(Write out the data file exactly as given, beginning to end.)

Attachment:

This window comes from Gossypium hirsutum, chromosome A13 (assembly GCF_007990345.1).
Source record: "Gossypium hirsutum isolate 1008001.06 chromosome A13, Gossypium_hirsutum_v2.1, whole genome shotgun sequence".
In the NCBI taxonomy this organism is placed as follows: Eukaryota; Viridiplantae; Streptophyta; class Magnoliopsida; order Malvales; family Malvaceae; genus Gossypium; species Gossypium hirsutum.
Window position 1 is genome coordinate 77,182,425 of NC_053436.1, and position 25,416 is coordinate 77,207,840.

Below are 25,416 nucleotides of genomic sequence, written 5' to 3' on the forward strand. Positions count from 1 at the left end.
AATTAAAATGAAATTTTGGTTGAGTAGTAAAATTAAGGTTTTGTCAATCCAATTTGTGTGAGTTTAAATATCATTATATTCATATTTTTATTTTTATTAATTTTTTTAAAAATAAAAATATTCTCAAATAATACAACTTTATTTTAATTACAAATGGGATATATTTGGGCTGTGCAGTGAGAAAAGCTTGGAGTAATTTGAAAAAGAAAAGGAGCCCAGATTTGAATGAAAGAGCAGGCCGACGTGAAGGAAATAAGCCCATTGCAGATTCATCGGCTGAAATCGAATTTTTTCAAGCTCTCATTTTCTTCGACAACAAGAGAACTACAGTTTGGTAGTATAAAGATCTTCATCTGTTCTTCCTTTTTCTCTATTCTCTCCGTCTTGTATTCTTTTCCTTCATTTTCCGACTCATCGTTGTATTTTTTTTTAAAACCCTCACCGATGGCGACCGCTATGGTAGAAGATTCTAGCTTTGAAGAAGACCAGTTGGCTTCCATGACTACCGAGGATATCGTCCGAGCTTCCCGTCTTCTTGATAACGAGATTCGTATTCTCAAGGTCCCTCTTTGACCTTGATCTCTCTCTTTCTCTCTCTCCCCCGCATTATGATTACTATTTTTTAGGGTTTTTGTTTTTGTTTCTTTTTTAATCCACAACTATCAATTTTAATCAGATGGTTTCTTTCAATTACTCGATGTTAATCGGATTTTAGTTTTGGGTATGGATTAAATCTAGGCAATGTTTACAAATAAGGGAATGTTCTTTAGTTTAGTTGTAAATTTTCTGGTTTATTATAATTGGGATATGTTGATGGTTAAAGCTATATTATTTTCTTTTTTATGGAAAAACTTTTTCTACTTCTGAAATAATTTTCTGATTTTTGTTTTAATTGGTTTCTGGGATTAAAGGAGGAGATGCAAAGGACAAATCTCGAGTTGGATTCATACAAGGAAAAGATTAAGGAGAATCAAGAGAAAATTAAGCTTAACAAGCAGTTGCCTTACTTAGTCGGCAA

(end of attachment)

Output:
This window comes from Gossypium hirsutum, chromosome A13 (assembly GCF_007990345.1).
Source record: "Gossypium hirsutum isolate 1008001.06 chromosome A13, Gossypium_hirsutum_v2.1, whole genome shotgun sequence".
In the NCBI taxonomy this organism is placed as follows: Eukaryota; Viridiplantae; Streptophyta; class Magnoliopsida; order Malvales; family Malvaceae; genus Gossypium; species Gossypium hirsutum.
Window position 1 is genome coordinate 77,182,425 of NC_053436.1, and position 25,416 is coordinate 77,207,840.

Below are 25,416 nucleotides of genomic sequence, written 5' to 3' on the forward strand. Positions count from 1 at the left end.
AATTAAAATGAAATTTTGGTTGAGTAGTAAAATTAAGGTTTTGTCAATCCAATTTGTGTGAGTTTAAATATCATTATATTCATATTTTTATTTTTATTAATTTTTTTAAAAATAAAAATATTCTCAAATAATACAACTTTATTTTAATTACAAATGGGATATATTTGGGCTGTGCAGTGAGAAAAGCTTGGAGTAATTTGAAAAAGAAAAGGAGCCCAGATTTGAATGAAAGAGCAGGCCGACGTGAAGGAAATAAGCCCATTGCAGATTCATCGGCTGAAATCGAATTTTTTCAAGCTCTCATTTTCTTCGACAACAAGAGAACTACAGTTTGGTAGTATAAAGATCTTCATCTGTTCTTCCTTTTTCTCTATTCTCTCCGTCTTGTATTCTTTTCCTTCATTTTCCGACTCATCGTTGTATTTTTTTTTAAAACCCTCACCGATGGCGACCGCTATGGTAGAAGATTCTAGCTTTGAAGAAGACCAGTTGGCTTCCATGACTACCGAGGATATCGTCCGAGCTTCCCGTCTTCTTGATAACGAGATTCGTATTCTCAAGGTCCCTCTTTGACCTTGATCTCTCTCTTTCTCTCTCTCCCCCGCATTATGATTACTATTTTTTAGGGTTTTTGTTTTTGTTTCTTTTTTAATCCACAACTATCAATTTTAATCAGATGGTTTCTTTCAATTACTCGATGTTAATCGGATTTTAGTTTTGGGTATGGATTAAATCTAGGCAATGTTTACAAATAAGGGAATGTTCTTTAGTTTAGTTGTAAATTTTCTGGTTTATTATAATTGGGATATGTTGATGGTTAAAGCTATATTATTTTCTTTTTTATGGAAAAACTTTTTCTACTTCTGAAATAATTTTCTGATTTTTGTTTTAATTGGTTTCTGGGATTAAAGGAGGAGATGCAAAGGACAAATCTCGAGTTGGATTCATACAAGGAAAAGATTAAGGAGAATCAAGAGAAAATTAAGCTTAACAAGCAGTTGCCTTACTTAGTCGGCAA